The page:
Personality Similarity in Organizations and Occupations

Topic(s): personality
Publication: Journal of Business and Psychology (2012)
Article: Homogeneity of Personality in Occupations and Organizations: A Comparison of Alternative Statistical Tests
Authors: Bradley-Geist, J. C., and Landis, R. S.
Reviewed by: Neil Morelli

You’ve probably heard the expression, “It takes a certain type of person to be a (fill in occupation),” but is this really true? According to the attraction-selection-attrition (ASA) homogeneity hypothesis, it is. ASA says that organizations or occupations are likely to be made of people with similar personalities, attitudes, and values due to the “weeding-out” process of recruiting, selecting, and retaining certain “types” of people.”


Typically, this hypothesis has been tested using a multivariate analysis of variance or MANOVA, which makes conclusions about within-group similarity based on between-group differences. In this study, the authors wanted to accomplish two things. One, offer up a new, more direct test of ASA called the average deviation (AD), which focuses primarily on the degree of agreement within a group. And two, the authors wanted to answer the question, “are people similar in occupations to the same degree they are similar in organizations?”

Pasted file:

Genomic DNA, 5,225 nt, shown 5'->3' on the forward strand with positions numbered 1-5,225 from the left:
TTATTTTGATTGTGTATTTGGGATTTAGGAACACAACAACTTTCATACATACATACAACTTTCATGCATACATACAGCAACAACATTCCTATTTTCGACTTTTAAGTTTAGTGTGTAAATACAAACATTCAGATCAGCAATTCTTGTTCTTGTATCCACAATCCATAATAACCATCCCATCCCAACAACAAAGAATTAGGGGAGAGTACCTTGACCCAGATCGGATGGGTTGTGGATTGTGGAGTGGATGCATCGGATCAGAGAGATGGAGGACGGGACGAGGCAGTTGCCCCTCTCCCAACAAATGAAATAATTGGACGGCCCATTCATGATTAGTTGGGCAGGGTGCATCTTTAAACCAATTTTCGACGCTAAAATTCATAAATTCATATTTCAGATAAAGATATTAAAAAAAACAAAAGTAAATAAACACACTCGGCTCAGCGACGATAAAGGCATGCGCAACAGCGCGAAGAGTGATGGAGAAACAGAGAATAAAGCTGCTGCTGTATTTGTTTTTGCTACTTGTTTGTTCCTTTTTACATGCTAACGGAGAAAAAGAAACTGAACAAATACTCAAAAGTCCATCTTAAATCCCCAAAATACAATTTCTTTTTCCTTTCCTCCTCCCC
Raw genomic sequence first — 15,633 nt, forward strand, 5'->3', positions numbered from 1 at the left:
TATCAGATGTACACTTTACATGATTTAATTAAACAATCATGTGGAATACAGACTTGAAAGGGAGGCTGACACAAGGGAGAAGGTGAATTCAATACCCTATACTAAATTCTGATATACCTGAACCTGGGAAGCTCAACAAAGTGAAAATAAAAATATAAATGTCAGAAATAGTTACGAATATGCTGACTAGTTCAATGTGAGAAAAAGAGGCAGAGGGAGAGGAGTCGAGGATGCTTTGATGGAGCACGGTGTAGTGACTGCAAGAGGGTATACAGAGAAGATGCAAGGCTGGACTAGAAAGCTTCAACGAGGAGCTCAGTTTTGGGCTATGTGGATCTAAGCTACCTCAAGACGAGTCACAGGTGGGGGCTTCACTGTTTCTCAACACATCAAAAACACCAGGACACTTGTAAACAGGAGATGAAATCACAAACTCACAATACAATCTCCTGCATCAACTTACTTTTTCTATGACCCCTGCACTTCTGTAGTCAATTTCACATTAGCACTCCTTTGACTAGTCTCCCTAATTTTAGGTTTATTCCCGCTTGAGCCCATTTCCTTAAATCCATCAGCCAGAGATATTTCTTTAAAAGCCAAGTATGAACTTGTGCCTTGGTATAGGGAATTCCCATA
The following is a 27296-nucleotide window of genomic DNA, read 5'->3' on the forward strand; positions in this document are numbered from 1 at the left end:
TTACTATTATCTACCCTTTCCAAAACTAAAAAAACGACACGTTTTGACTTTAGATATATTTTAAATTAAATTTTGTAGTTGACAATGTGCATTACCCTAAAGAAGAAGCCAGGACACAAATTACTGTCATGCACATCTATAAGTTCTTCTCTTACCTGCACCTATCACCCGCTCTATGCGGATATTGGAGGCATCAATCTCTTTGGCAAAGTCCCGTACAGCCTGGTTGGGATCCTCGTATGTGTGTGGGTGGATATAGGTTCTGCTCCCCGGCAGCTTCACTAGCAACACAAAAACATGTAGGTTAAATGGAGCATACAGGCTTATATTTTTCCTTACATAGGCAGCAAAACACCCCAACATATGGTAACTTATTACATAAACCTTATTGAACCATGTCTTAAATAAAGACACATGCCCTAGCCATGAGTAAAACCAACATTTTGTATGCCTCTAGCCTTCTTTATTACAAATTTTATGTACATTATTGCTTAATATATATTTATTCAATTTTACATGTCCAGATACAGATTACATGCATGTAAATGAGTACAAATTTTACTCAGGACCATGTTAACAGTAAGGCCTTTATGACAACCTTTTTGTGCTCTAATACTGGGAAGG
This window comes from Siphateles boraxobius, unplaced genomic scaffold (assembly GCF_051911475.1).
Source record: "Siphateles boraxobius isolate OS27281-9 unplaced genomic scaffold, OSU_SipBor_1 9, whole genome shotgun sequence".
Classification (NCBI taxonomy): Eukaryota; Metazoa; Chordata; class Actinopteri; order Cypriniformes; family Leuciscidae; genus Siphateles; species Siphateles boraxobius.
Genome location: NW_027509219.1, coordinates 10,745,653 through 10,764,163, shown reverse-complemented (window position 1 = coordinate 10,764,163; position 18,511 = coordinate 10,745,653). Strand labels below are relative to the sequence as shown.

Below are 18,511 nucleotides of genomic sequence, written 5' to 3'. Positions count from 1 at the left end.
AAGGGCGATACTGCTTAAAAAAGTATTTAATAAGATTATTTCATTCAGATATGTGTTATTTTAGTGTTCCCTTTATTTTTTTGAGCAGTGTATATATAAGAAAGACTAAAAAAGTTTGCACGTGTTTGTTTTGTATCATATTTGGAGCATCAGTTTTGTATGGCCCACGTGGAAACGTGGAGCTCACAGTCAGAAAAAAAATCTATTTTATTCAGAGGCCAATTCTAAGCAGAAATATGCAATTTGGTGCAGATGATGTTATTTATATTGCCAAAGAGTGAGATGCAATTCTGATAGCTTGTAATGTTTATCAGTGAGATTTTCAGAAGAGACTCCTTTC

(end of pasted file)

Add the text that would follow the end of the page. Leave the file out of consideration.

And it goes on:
Bradley-Geist and Landis examined Myers-Briggs results from more than 15,000 managers to test their hypotheses. Other than making the case for using AD to test the ASA homogeneity hypothesis, the authors discovered that the ASA model was supported (to similar degrees) at both the organizational and occupational level. In other words, birds of a feather really do flock together. Practically, this means that there are certain personality types that are more strongly associated with certain organizations and occupations; thus, identifying relevant personality traits could help predict organizational or occupational membership.


Bradley-Geist, J. C., & Landis, R. S. (2012). Homogeneity of personality in occupations and organizations: A comparison of alternative statistical tests. Journal of Business and Psychology, 27(2), 149-159.

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